Two, Justification by Faith. Rather than a prescription (a list of things to do), the Bible reports a description of what has already been accomplished by another. Jesus (God the Son in human form) was born without moral corruption; He lived a life of perfect obedience to God’s commands; and He was counted by God as the guilty sinner in His death. In other words, Jesus Christ was counted as though He was the one who was actually guilty of the disobedience of all those for whom He died. Then Jesus conquered death itself and demonstrated His power to justify sinners and bring them life.

In mortal life, Jesus lived perfectly obedient towards God. In death, Jesus took upon Himself the due penalty and fully exhausted God’s justice towards sinners. In resurrection, Jesus testified to His own power to bring Justification to all who trust in Him. Rather than Justification by Works, the Bible presents a Justification by Faith or Trust. The biblical option is best summarized (in my opinion) by question and answer number 60 of theHeidelberg Catechism.[1] Fortunately, the question in the catechism is nearly identical to the question we have posed here at the outset.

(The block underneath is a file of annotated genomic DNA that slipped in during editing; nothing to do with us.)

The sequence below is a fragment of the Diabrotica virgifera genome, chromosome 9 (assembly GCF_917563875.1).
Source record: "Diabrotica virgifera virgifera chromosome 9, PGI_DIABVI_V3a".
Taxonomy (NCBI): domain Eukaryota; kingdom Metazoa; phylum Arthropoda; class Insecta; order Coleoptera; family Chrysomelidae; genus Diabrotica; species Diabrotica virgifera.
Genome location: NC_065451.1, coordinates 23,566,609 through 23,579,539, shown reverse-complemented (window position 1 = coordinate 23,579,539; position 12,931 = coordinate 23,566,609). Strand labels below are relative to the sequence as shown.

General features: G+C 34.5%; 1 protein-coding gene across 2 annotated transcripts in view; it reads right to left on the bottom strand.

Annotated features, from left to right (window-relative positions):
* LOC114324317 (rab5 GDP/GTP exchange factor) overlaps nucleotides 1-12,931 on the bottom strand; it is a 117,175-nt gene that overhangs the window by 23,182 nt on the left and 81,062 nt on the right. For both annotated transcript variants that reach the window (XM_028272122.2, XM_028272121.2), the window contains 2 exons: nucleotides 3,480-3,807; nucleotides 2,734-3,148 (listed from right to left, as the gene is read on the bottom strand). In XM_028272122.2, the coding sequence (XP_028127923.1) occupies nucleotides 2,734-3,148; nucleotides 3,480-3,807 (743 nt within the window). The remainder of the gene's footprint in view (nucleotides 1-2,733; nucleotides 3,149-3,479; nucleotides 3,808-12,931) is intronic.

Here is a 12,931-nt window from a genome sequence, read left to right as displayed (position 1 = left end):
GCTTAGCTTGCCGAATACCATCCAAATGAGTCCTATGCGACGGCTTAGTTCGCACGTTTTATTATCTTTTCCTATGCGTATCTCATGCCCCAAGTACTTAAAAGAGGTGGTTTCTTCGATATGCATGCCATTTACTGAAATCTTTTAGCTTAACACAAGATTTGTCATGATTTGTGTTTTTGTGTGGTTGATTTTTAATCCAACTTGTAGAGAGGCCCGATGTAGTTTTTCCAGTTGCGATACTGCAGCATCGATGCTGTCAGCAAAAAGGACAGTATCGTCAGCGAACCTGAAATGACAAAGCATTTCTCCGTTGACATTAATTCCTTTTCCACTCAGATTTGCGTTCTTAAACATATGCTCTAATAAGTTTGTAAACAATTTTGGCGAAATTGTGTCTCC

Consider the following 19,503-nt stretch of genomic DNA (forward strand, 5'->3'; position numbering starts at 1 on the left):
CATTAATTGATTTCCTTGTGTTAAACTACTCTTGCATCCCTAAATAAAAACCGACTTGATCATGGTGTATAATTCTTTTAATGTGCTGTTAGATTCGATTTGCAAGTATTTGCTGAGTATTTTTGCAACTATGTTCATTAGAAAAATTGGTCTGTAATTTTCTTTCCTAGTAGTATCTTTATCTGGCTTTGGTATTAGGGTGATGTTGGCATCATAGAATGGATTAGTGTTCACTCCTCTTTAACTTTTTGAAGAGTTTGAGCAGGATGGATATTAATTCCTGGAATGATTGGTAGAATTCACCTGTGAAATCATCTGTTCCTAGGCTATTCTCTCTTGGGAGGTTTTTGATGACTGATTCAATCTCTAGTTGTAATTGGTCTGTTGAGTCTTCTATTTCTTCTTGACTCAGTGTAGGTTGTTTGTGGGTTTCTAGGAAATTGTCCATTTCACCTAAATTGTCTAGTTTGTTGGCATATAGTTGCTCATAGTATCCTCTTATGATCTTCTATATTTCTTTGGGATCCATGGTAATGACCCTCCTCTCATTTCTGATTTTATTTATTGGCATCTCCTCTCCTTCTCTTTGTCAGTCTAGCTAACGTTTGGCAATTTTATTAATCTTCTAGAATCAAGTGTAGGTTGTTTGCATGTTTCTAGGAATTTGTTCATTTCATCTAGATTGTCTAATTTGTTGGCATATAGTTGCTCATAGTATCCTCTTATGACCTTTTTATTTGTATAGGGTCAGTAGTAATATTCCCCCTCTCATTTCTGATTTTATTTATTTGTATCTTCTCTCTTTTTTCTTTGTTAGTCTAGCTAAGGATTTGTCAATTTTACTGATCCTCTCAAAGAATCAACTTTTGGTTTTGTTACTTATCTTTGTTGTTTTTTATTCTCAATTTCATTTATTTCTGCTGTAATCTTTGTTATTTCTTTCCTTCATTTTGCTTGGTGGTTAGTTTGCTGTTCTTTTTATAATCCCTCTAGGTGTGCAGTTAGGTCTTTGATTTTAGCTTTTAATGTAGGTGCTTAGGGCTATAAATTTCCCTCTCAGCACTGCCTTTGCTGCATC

The question is asked,

“How are you brought into right relationship with God?”
And it is answered,
“Only by a true faith in Jesus Christ; Even though my conscience accuses me, even though I have grossly transgressed all the commandments of God, and I kept none of them. Even though I and am still inclined to all evil, God, only of sheer grace and without any addition of my works, grants and imputes to me, the perfect satisfaction, righteousness and holiness of Christ!
God looks upon me as if I never had sin in me at all, nor committed any sin whatsoever!
Furthermore, God looks upon me as if I had fully accomplished all that obedience which Christ has accomplished for me! All that I contribute towards my new standing before God is that I embrace such a marvelous benefit with a believing heart.”
May we embrace the benefit of right relationship with God by believing in the work of another. May we come to enjoy marvelous communion with our heavenly Father as we learn to trust all the more in the justifying person and work of Christ.

[1] See the full Heidelberg Catechism here: https://www.ccel.org/creeds/heidelberg-cat.html